Bill Cowan AM: a lifelong Trinity connection

Bill Cowan literally grew up at Trinity. Arriving at the age of two, he lived on campus as a child before attending as a student and tutor in the ‘60s, then became involved in many aspects of Trinity’s development, including the establishment of our Foundation Studies program.

Bill Cowan

Ronald William Trafford Cowan became the third Warden of Trinity College in 1946 and moved on to the Trinity College campus at Parkville, living in what we know as the Deanery today. Later the Cowan family moved into the New Warden’s Lodge (which has since become the Old Warden’s Lodge).

As a child, Bill came to see the picturesque College grounds and neighbouring University of Melbourne as one giant park, primed for running, climbing and cycling. ‘In those days there wasn't any OHS stopping us doing crazy things,’ remembers Bill. ‘You could help milk the cows, ride around on the tractor mowing the university oval, and when buildings were being constructed, you could climb up the scaffolding onto the rooftop. It was a wonderful place to grow up.’

Bill formally entered Trinity College as a resident student in 1963, studying electrical engineering for four years. He was elected as Senior Student in 1966. After graduating, Bill remained at Trinity as a resident engineering tutor for a further three years, rounding out an unbroken 24-year on-campus connection with Trinity. ‘There can't be too many people around that have been connected to and lived on the Trinity grounds for so long,’ he chuckles.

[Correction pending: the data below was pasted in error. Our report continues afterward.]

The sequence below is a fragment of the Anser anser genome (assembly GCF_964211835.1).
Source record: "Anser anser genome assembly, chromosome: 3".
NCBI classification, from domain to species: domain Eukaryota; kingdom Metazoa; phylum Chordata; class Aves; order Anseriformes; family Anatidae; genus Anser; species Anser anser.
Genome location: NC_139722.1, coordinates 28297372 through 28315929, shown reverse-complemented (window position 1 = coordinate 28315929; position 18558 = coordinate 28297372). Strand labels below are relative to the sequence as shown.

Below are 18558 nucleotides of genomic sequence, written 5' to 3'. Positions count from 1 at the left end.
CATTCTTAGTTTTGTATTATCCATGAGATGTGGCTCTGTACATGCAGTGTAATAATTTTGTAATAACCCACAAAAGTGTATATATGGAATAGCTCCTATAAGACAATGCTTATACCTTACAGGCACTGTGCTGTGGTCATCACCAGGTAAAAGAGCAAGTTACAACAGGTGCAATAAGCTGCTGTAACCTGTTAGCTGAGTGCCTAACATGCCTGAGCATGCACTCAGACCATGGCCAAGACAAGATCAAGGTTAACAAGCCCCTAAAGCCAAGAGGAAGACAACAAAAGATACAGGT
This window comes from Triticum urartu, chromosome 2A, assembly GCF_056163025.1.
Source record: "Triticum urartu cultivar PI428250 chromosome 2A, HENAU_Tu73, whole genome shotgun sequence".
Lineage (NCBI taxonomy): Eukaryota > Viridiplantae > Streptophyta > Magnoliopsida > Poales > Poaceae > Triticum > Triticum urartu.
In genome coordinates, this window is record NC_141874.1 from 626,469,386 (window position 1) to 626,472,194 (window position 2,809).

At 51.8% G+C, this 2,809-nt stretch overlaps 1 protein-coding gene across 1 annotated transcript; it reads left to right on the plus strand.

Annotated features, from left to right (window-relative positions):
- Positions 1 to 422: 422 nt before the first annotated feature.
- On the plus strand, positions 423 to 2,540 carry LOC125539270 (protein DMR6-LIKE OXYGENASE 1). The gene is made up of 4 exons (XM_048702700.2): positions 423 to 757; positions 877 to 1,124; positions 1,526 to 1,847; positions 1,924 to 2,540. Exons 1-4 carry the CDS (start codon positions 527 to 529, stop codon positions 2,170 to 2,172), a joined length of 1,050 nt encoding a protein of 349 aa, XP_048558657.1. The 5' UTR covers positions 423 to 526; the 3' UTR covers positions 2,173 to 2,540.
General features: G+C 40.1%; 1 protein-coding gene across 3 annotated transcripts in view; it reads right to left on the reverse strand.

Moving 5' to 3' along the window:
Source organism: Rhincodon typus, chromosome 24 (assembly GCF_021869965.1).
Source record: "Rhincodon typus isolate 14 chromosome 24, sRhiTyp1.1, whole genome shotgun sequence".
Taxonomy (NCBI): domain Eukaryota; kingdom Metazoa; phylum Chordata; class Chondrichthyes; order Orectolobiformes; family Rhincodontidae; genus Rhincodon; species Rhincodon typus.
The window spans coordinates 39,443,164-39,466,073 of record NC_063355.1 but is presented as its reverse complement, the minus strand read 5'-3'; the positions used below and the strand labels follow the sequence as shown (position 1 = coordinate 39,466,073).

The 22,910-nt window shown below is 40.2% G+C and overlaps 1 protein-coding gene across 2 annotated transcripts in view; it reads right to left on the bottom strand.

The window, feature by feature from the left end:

Bill cut his physical ties to Trinity when he won a Harkness Fellowship to study for two years at Harvard Business School in Boston, where he became a Baker Scholar. He then lived and worked overseas with McKinsey & Company for nearly a decade, first in London and then in New York, before returning to Melbourne as a partner of McKinsey. In the early 1980s, as though tethered to a long elastic cord, Trinity College pulled Bill back, where he faced the concerning reality that Trinity was under significant financial stress.

Bill joined the Trinity Finance Committee (which at that time functioned like today’s Board) and led discussions that focused on finding a way to rectify the College’s financial challenges. As a first step, fees were raised, while, at the same time, a generous scholarship program was established. The Trinity College Foundation was also launched in the early 1980s to facilitate fundraising. As facilities were upgraded and marketing efforts were sharpened, Trinity’s bottom line began to improve, however it remained clear that more needed to be done if Trinity was to be renowned as a world-class institution.

Suggestions to construct an underground carpark and to offer more extensive conference facilities were put forward and scratched, but the idea of developing a pathways school that would help international students gain entry into the University of Melbourne stuck.